The ultimate value of values by Dave Ulrich


In the past 20 years, almost every organization large or small, domestic or global has crafted a set of values. These often represent core beliefs and shape daily behaviours of leaders. They underlie a code of conduct and form the basis for an organization’s culture. Some criticize and simultaneously praise values statements because they create or expose leadership hypocrisy where leaders’ actions do not reflect the stated values.

I suggest that the ultimate value of values is not just shaping leadership behaviour, but shaping the right leadership behaviour. The value of values starts by defining the value of values.

Value focuses outside; values come from within. Value emphasizes what others get from our efforts; values emphasize who we are. Value can be created through innovation and hard work; values are inherited and may be honed through self-awareness and experience. Value can be measured by impact; values are measured by the strength of our character. Value derives from the worth of our work to stakeholders; values reflect the worth of our work to us.

There are three steps to fully creating value from values.

Step 1: Ask target customers: “Are these the values you want us to have?”

If value is defined by the receiver, it is helpful to know if an organization’s values resonate with top customers. We suggest that sales and marketing segment key customers who are high buyers of products and services sold by your organization, but low volume with your firm. Customer share that is the percentage of customer purchase from the firm can mean more than overall market share as it focuses on which customers matter most. It is helpful to ask these customers if your firm’s values matter to them? Generally, with values like innovation, collaboration, service and respect, the answer is “yes”. But in one case, the firm’s primary value was “to be the most profitable in the industry” and the customer said this was not what mattered to them. Customer value begins with customers being part of defining desired values.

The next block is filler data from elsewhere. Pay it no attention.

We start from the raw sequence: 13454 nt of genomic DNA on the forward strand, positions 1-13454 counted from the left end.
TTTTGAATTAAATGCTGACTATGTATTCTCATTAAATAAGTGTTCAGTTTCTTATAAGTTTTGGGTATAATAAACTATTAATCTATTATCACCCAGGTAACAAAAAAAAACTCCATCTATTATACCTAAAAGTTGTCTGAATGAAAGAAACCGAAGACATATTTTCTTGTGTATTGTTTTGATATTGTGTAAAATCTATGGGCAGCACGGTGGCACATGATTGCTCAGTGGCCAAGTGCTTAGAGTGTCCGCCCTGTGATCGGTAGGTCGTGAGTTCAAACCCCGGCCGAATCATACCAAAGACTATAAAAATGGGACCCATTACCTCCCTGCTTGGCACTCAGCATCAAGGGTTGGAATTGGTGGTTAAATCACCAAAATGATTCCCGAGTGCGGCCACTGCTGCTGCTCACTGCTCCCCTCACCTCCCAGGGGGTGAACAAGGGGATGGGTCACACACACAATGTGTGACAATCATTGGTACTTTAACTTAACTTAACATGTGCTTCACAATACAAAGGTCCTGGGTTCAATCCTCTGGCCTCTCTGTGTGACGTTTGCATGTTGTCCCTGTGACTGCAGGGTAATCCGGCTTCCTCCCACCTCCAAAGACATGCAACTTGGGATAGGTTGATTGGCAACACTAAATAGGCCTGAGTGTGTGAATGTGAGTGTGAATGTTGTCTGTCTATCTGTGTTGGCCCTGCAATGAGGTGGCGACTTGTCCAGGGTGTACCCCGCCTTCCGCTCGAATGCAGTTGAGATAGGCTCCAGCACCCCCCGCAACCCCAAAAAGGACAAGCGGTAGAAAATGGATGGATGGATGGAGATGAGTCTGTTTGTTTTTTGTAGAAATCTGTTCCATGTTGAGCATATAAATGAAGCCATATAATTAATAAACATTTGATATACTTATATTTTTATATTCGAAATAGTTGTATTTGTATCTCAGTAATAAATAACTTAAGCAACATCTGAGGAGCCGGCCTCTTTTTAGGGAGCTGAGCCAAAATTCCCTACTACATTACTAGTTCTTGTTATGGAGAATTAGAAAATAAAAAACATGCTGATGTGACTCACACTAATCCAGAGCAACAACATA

Step 2: Ask target customers: “What do we have to do to live these values better than our competitor?”

Ask customers to operationalize the values. Too often, desired leadership behaviours come from our own expectations. My favourite example comes from those who travel extensively. Imagine, you show up at a nice hotel. The bellman grabs your bag and takes it to your room. Is this a reflection of the value “good service?” I ask this question to many business leaders and about 20% agree, proactive bellmen taking care of luggage means “good service”, but 80% consider this intrusive and not good service. This simplistic example can be expanded to target customers. When they participate in and operationalize the behaviours from the espoused values, they help you know what they expect from you. This dialogue helps become specific about the value of values from a customer point of view.

Step 3: Ask target customers: “When we live the behaviours you specified, will you buy more from us?”

With the goal of customer share, customers can be asked what it would take to increase their share. And customer share will quickly lead to sustained profitability. If their answer to this question is “no”, it is useful to start over at question one and define the values that matter most to them. If their answer is “yes”, it is an opportunity to show customers a commitment to serve them.

Value statements make core beliefs more explicit. But when values become the basis of customer discussions and commitments, the value of values increases dramatically. When HR professionals partner with sales and marketing in these discussions, customer share may rise and sustainable value is created. This is an example of “outside in” work that defines effective organizations not just by what is done, but how it adds value to key stakeholders.